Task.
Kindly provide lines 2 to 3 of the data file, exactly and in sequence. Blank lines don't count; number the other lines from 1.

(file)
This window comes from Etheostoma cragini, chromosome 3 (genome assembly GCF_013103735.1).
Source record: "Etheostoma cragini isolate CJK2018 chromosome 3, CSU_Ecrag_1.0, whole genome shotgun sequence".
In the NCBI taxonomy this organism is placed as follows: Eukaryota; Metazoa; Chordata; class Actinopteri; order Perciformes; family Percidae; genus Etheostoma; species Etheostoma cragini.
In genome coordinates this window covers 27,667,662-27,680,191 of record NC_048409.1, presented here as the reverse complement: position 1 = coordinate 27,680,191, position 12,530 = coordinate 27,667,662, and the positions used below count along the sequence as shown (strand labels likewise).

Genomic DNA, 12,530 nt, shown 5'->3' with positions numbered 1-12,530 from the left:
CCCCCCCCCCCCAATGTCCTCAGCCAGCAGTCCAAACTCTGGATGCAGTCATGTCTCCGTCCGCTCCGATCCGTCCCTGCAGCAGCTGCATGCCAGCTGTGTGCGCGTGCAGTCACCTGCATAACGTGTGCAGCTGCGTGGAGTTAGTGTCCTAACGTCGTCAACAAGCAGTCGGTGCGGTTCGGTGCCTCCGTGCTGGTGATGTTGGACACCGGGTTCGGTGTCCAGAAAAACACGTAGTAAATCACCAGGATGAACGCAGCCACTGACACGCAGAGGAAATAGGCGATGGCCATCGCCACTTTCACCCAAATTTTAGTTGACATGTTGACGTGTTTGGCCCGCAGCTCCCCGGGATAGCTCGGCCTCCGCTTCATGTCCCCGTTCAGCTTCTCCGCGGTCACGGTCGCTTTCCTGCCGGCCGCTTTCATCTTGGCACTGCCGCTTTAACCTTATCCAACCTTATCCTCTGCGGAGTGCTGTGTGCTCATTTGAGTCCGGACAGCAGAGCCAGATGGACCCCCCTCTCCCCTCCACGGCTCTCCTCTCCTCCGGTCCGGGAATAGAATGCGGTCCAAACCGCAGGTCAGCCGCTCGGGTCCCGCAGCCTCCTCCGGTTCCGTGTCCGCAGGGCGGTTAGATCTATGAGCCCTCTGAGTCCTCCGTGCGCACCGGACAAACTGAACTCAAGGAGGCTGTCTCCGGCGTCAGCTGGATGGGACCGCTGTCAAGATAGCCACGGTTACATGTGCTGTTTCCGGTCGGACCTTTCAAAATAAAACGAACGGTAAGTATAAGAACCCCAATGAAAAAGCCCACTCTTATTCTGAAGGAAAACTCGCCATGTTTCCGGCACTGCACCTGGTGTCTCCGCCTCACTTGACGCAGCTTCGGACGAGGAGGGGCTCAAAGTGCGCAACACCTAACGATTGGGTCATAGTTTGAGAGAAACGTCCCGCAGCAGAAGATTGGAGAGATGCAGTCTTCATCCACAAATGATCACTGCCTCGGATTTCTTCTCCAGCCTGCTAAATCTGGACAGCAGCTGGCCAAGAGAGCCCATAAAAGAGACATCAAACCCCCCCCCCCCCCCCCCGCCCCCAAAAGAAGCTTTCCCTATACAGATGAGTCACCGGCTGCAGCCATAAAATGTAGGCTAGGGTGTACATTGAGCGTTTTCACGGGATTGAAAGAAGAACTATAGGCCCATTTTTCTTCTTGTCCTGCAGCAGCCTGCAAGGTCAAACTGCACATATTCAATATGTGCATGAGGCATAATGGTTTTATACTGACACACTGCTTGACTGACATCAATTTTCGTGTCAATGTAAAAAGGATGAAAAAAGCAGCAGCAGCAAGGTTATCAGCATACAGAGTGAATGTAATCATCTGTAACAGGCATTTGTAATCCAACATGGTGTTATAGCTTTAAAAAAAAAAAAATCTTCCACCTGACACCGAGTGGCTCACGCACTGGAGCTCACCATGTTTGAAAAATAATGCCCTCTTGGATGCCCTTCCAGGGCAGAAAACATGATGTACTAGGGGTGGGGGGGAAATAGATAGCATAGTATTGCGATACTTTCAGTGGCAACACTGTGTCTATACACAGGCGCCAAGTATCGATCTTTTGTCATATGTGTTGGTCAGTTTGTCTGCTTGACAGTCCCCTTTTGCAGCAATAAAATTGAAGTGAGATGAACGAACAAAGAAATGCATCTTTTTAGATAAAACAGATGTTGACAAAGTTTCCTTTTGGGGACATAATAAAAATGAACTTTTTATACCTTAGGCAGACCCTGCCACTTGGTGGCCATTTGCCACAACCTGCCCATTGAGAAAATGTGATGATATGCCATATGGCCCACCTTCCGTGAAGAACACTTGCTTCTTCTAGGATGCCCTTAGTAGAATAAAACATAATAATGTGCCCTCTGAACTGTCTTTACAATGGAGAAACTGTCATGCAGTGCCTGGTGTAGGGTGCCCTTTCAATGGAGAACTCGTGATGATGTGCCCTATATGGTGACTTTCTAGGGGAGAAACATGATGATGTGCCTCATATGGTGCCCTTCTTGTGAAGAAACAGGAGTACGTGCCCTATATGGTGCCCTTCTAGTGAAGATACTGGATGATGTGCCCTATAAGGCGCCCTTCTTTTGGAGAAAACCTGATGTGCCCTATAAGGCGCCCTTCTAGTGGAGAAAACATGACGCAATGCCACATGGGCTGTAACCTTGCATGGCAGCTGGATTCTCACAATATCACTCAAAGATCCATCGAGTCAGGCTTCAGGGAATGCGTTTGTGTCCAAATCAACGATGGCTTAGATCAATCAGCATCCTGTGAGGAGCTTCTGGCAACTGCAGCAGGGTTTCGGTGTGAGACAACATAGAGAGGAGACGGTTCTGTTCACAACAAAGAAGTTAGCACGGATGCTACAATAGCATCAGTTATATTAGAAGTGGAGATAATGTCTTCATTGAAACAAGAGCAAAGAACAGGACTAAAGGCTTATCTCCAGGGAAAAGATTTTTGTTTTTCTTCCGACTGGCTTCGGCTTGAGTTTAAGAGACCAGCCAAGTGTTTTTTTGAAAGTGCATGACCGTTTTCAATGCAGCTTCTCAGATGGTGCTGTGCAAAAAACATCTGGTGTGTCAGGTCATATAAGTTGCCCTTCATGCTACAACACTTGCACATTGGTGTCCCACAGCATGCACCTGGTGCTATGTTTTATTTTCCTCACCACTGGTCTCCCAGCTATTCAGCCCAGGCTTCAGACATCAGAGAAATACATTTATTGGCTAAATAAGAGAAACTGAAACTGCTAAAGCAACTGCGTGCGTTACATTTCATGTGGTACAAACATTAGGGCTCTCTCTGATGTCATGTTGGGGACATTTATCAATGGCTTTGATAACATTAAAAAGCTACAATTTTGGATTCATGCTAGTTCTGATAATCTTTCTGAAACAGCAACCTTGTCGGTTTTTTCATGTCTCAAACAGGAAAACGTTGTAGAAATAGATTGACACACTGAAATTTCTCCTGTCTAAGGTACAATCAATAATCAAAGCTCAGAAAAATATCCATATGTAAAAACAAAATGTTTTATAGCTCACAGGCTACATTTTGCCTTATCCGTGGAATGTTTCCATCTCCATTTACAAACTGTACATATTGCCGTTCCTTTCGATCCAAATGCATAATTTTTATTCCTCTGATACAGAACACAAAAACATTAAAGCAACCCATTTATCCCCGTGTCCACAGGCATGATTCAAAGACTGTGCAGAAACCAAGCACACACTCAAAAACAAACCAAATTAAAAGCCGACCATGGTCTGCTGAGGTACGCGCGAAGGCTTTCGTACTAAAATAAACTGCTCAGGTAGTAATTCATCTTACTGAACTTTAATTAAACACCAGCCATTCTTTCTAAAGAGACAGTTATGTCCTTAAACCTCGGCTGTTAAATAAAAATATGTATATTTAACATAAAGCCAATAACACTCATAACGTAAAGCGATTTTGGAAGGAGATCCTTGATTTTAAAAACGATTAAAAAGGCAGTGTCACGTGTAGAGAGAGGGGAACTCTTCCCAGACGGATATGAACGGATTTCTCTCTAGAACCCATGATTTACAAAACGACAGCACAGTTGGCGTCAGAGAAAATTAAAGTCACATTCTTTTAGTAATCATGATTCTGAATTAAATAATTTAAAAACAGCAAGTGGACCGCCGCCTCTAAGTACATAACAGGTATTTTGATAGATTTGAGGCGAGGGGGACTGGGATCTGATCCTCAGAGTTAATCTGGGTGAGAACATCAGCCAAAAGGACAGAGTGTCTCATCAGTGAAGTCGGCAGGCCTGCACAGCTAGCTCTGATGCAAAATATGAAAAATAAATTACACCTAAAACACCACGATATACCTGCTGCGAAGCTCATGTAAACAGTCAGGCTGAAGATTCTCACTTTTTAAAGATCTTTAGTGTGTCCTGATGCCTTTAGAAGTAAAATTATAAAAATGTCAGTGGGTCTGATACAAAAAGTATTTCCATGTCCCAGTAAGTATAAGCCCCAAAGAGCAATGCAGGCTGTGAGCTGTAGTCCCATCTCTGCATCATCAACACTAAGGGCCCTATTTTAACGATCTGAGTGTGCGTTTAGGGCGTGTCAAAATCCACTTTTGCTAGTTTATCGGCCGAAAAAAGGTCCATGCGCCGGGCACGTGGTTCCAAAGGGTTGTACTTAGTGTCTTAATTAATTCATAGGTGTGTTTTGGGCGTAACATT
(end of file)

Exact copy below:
Source record: "Etheostoma cragini isolate CJK2018 chromosome 3, CSU_Ecrag_1.0, whole genome shotgun sequence".
In the NCBI taxonomy this organism is placed as follows: Eukaryota; Metazoa; Chordata; class Actinopteri; order Perciformes; family Percidae; genus Etheostoma; species Etheostoma cragini.